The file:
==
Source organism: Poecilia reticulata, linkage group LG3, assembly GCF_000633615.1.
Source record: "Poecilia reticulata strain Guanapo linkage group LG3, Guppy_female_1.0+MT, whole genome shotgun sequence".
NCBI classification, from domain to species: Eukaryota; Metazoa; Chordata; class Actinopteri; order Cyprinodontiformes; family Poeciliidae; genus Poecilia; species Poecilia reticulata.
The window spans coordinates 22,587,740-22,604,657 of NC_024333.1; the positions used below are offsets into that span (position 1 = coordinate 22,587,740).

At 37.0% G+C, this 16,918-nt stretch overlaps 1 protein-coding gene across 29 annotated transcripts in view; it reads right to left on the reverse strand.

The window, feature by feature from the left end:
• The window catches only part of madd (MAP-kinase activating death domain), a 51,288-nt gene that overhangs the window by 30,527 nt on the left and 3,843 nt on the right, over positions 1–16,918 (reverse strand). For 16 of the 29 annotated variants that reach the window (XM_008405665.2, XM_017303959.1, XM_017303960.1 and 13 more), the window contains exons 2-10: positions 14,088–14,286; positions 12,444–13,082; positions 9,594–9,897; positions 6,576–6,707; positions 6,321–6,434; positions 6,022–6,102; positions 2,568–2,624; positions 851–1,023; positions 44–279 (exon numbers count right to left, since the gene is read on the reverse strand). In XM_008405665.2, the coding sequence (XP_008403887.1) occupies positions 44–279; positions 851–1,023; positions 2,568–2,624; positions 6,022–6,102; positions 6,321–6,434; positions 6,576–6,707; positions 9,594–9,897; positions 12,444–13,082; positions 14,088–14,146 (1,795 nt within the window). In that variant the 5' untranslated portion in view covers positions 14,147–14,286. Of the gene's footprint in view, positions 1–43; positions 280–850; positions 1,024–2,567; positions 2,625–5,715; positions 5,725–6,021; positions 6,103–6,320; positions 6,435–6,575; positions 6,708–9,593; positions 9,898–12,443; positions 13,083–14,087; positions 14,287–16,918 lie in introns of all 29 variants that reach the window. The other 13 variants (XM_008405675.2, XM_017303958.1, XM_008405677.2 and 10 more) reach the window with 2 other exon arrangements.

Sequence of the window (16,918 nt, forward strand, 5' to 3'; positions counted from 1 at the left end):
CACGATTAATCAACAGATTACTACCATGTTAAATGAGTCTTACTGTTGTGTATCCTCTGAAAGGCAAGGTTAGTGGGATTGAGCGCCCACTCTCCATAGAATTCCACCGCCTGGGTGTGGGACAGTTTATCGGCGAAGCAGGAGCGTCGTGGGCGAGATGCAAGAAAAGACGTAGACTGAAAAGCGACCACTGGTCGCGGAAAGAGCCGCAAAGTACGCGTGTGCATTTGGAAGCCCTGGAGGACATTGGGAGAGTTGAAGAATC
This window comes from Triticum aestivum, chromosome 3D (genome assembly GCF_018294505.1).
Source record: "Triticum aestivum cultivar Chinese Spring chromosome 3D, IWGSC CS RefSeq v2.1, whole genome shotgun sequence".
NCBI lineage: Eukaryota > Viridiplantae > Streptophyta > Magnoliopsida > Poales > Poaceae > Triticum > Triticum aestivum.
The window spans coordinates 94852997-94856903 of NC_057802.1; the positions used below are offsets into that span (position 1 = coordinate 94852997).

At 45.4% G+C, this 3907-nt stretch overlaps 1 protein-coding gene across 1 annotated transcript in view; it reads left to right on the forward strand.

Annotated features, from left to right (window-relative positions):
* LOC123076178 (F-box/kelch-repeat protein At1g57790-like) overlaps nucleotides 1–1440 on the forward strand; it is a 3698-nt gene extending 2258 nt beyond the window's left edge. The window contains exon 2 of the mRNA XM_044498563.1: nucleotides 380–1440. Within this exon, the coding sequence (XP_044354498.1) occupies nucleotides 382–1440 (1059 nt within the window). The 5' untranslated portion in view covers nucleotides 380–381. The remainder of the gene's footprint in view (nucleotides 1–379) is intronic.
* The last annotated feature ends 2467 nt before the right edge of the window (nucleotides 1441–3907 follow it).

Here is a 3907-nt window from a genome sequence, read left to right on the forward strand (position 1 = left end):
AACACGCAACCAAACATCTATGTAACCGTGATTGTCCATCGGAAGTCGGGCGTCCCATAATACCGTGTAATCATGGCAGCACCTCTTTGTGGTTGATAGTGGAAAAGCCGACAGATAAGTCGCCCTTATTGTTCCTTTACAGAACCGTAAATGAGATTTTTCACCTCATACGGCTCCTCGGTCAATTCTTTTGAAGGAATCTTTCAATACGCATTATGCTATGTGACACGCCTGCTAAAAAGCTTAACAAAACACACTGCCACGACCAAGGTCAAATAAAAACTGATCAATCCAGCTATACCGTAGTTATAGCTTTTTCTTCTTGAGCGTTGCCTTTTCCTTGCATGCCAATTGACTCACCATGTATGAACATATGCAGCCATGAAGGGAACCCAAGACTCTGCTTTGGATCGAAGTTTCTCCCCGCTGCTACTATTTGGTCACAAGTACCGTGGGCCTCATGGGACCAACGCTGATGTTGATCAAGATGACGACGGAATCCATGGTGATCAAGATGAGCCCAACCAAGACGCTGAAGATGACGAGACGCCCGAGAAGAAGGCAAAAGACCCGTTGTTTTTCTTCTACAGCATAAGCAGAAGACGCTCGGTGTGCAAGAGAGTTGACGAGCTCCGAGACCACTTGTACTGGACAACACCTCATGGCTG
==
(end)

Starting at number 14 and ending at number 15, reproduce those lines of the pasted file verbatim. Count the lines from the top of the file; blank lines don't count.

At 45.4% G+C, this 3907-nt stretch overlaps 1 protein-coding gene across 1 annotated transcript in view; it reads left to right on the forward strand.

Annotated features, from left to right (window-relative positions):